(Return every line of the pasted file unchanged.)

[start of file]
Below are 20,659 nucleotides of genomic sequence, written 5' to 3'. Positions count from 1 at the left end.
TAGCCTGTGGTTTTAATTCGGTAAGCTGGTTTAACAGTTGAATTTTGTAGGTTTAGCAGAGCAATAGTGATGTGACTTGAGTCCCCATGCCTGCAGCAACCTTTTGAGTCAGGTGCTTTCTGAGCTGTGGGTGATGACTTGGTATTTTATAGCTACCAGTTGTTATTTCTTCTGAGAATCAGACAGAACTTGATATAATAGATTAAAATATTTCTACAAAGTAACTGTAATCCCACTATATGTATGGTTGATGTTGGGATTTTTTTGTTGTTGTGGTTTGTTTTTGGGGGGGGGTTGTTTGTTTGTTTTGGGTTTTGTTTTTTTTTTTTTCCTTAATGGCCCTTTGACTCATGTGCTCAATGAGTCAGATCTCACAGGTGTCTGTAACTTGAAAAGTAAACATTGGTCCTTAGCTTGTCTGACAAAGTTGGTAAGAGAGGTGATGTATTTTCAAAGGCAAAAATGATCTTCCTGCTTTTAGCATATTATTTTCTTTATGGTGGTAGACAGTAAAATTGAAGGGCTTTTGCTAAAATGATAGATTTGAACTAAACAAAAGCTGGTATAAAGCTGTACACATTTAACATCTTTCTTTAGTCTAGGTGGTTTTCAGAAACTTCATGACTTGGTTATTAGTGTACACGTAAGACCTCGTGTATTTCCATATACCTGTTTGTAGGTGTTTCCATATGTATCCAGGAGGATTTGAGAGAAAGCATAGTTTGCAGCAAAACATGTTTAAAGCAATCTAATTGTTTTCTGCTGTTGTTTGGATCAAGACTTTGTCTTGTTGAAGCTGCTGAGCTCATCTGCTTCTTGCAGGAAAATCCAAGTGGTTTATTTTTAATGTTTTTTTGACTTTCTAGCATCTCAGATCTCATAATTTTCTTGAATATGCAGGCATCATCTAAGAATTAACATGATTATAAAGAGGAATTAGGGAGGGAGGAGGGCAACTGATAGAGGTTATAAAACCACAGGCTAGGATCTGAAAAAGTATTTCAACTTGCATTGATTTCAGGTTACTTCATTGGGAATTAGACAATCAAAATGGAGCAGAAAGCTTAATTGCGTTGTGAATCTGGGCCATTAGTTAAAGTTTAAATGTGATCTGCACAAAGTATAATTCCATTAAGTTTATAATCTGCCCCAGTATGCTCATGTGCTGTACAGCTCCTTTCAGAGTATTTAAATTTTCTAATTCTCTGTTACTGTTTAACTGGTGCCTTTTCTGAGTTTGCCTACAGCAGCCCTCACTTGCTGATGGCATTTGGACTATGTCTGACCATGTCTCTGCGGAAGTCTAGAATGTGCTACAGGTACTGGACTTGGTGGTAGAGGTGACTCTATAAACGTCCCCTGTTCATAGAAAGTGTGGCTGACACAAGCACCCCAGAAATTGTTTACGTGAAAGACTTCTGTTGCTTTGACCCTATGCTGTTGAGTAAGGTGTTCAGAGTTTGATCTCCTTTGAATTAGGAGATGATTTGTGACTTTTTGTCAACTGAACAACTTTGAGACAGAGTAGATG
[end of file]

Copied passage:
Below are 20,659 nucleotides of genomic sequence, written 5' to 3'. Positions count from 1 at the left end.
TAGCCTGTGGTTTTAATTCGGTAAGCTGGTTTAACAGTTGAATTTTGTAGGTTTAGCAGAGCAATAGTGATGTGACTTGAGTCCCCATGCCTGCAGCAACCTTTTGAGTCAGGTGCTTTCTGAGCTGTGGGTGATGACTTGGTATTTTATAGCTACCAGTTGTTATTTCTTCTGAGAATCAGACAGAACTTGATATAATAGATTAAAATATTTCTACAAAGTAACTGTAATCCCACTATATGTATGGTTGATGTTGGGATTTTTTTGTTGTTGTGGTTTGTTTTTGGGGGGGGGTTGTTTGTTTGTTTTGGGTTTTGTTTTTTTTTTTTTCCTTAATGGCCCTTTGACTCATGTGCTCAATGAGTCAGATCTCACAGGTGTCTGTAACTTGAAAAGTAAACATTGGTCCTTAGCTTGTCTGACAAAGTTGGTAAGAGAGGTGATGTATTTTCAAAGGCAAAAATGATCTTCCTGCTTTTAGCATATTATTTTCTTTATGGTGGTAGACAGTAAAATTGAAGGGCTTTTGCTAAAATGATAGATTTGAACTAAACAAAAGCTGGTATAAAGCTGTACACATTTAACATCTTTCTTTAGTCTAGGTGGTTTTCAGAAACTTCATGACTTGGTTATTAGTGTACACGTAAGACCTCGTGTATTTCCATATACCTGTTTGTAGGTGTTTCCATATGTATCCAGGAGGATTTGAGAGAAAGCATAGTTTGCAGCAAAACATGTTTAAAGCAATCTAATTGTTTTCTGCTGTTGTTTGGATCAAGACTTTGTCTTGTTGAAGCTGCTGAGCTCATCTGCTTCTTGCAGGAAAATCCAAGTGGTTTATTTTTAATGTTTTTTTGACTTTCTAGCATCTCAGATCTCATAATTTTCTTGAATATGCAGGCATCATCTAAGAATTAACATGATTATAAAGAGGAATTAGGGAGGGAGGAGGGCAACTGATAGAGGTTATAAAACCACAGGCTAGGATCTGAAAAAGTATTTCAACTTGCATTGATTTCAGGTTACTTCATTGGGAATTAGACAATCAAAATGGAGCAGAAAGCTTAATTGCGTTGTGAATCTGGGCCATTAGTTAAAGTTTAAATGTGATCTGCACAAAGTATAATTCCATTAAGTTTATAATCTGCCCCAGTATGCTCATGTGCTGTACAGCTCCTTTCAGAGTATTTAAATTTTCTAATTCTCTGTTACTGTTTAACTGGTGCCTTTTCTGAGTTTGCCTACAGCAGCCCTCACTTGCTGATGGCATTTGGACTATGTCTGACCATGTCTCTGCGGAAGTCTAGAATGTGCTACAGGTACTGGACTTGGTGGTAGAGGTGACTCTATAAACGTCCCCTGTTCATAGAAAGTGTGGCTGACACAAGCACCCCAGAAATTGTTTACGTGAAAGACTTCTGTTGCTTTGACCCTATGCTGTTGAGTAAGGTGTTCAGAGTTTGATCTCCTTTGAATTAGGAGATGATTTGTGACTTTTTGTCAACTGAACAACTTTGAGACAGAGTAGATG